Those of us who believe that we must expose, critique and constructively address those difficulties in order to improve the countries we care so much about, often feel alone.

We may even be ostracized by large portions of our own communities on ideological grounds. We experience the tension of either arguing within our own societies, or keeping our silence about injustices, which inevitably burns inside. To find refuge and kindred spirits, we may look to the international community – but that can compounding accusations that we are elitist or disloyal. The other option is to huddle within ourselves and find pockets of the local like-minded people. That carries its own risk of parochialism and stagnation. I sometimes experience a loss of perspective within like-minded circles, a certain defensiveness about the uniqueness of our situation. If so many other peoples have suffered from ethno-national conflicts, at least we might learn from them.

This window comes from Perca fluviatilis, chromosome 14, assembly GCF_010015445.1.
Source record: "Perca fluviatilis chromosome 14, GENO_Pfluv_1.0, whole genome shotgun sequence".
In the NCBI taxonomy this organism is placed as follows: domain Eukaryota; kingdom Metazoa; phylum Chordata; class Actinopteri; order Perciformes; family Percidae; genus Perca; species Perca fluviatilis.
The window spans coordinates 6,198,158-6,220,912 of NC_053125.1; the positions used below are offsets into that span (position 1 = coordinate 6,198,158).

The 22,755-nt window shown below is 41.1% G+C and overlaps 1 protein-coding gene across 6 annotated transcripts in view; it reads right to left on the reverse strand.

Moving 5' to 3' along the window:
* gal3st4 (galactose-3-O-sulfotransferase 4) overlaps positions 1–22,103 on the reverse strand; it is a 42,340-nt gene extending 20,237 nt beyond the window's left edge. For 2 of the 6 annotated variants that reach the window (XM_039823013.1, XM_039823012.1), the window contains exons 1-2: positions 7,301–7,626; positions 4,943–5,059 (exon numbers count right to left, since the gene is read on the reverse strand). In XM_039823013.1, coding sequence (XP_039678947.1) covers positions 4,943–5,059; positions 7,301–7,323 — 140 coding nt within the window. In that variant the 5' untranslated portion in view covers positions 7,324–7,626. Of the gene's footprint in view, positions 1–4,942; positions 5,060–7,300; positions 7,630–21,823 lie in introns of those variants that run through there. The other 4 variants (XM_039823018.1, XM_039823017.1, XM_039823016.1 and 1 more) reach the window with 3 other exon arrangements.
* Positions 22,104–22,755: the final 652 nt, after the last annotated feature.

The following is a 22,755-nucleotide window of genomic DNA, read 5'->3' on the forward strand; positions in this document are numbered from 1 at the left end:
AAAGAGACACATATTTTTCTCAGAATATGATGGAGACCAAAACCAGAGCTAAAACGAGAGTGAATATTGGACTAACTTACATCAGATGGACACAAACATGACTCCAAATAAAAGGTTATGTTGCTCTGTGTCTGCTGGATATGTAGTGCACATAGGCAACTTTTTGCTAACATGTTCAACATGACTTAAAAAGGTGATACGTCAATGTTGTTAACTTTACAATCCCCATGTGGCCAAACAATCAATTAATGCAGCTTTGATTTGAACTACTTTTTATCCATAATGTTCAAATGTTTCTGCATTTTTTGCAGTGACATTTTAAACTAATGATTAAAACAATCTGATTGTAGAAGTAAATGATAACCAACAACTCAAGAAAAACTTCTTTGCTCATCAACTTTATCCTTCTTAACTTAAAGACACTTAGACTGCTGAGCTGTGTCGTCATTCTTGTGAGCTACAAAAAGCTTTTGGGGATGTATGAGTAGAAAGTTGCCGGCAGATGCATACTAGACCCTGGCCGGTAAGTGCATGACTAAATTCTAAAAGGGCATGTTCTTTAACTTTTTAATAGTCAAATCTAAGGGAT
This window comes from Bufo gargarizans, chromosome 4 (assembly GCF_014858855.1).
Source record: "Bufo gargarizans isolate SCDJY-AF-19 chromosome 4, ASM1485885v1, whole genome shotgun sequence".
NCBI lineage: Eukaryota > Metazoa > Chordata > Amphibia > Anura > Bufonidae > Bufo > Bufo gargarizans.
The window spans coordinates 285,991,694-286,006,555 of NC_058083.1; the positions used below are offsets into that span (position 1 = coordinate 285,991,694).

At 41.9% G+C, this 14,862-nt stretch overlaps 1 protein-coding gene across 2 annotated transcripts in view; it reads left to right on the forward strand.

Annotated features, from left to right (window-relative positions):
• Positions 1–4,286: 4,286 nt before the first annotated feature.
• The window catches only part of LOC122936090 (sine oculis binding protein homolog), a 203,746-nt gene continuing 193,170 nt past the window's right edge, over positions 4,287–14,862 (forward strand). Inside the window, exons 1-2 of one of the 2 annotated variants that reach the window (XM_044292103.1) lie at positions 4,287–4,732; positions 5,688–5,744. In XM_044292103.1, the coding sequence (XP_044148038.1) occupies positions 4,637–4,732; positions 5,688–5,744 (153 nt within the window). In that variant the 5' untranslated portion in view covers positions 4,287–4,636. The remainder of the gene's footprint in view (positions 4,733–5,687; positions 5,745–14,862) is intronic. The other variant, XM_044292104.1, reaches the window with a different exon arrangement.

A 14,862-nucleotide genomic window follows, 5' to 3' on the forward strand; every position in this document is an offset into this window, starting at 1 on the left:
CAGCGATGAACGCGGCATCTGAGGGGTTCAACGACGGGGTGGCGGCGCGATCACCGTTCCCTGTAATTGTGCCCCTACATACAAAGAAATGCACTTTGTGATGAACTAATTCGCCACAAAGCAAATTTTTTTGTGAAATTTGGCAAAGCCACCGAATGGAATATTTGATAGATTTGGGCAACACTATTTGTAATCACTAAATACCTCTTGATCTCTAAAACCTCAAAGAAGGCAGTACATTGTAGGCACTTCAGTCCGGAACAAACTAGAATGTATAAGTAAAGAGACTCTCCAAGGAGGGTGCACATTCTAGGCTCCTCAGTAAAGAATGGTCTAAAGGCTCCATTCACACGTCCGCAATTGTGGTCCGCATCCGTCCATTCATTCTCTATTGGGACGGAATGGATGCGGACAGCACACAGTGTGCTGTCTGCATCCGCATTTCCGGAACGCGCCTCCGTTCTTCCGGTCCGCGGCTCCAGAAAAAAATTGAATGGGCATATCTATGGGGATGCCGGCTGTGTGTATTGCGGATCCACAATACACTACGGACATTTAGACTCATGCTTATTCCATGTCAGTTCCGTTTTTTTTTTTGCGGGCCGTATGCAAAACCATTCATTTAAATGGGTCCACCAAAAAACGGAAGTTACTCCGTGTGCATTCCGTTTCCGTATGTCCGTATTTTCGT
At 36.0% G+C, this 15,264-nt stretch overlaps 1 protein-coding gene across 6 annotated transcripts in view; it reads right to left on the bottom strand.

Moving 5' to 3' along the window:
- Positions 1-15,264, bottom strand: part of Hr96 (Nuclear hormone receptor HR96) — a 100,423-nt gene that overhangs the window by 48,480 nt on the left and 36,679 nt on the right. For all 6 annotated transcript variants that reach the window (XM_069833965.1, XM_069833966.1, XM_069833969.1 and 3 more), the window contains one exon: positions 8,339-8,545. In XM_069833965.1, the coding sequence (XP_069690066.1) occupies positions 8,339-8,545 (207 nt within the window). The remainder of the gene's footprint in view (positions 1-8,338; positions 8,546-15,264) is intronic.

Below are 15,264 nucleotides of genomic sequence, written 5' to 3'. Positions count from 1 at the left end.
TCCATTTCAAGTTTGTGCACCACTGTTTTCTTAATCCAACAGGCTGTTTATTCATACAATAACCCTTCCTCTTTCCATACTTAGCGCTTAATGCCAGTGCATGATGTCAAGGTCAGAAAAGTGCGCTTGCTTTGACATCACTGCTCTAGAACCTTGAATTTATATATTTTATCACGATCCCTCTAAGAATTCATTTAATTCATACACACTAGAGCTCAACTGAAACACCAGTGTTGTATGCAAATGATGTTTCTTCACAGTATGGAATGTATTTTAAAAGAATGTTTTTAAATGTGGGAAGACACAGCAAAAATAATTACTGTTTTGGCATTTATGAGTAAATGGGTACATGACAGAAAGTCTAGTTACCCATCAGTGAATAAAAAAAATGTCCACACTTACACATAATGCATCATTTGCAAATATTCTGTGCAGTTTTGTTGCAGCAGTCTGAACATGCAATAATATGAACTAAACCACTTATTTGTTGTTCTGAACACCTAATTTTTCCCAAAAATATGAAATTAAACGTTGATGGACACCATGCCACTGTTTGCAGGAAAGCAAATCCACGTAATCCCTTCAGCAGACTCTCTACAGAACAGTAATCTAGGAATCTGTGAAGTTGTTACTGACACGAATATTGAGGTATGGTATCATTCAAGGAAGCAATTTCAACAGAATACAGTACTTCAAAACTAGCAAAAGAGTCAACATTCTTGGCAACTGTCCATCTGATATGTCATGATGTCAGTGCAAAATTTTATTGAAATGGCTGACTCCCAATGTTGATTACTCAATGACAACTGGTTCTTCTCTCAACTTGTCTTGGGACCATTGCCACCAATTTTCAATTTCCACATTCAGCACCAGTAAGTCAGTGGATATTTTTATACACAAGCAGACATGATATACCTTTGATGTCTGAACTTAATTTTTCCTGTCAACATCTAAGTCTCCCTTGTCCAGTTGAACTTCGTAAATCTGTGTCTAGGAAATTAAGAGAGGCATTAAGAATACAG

These are some of the reasons we established +972 Magazine. We are a group of independent journalists and bloggers who came together to carry on debates in English. That helps both internationalize the conversation, while allowing Israelis and Palestinians to join in as well, with only a minor language hurdle. The content is free and accessible to all, and that’s because all of our writing is on a volunteer basis.

Here we have total license to speak our hearts and our minds. We try to provide accurate information about underreported aspects of the threats to democracy, human rights, and the fundamental mechanism that violates them – the occupation. The writers are free to write about anything, from any perspective, with no editorial constraints, although of course we do not tolerate outright racism or incitement, and oppose severely offensive historical comparison.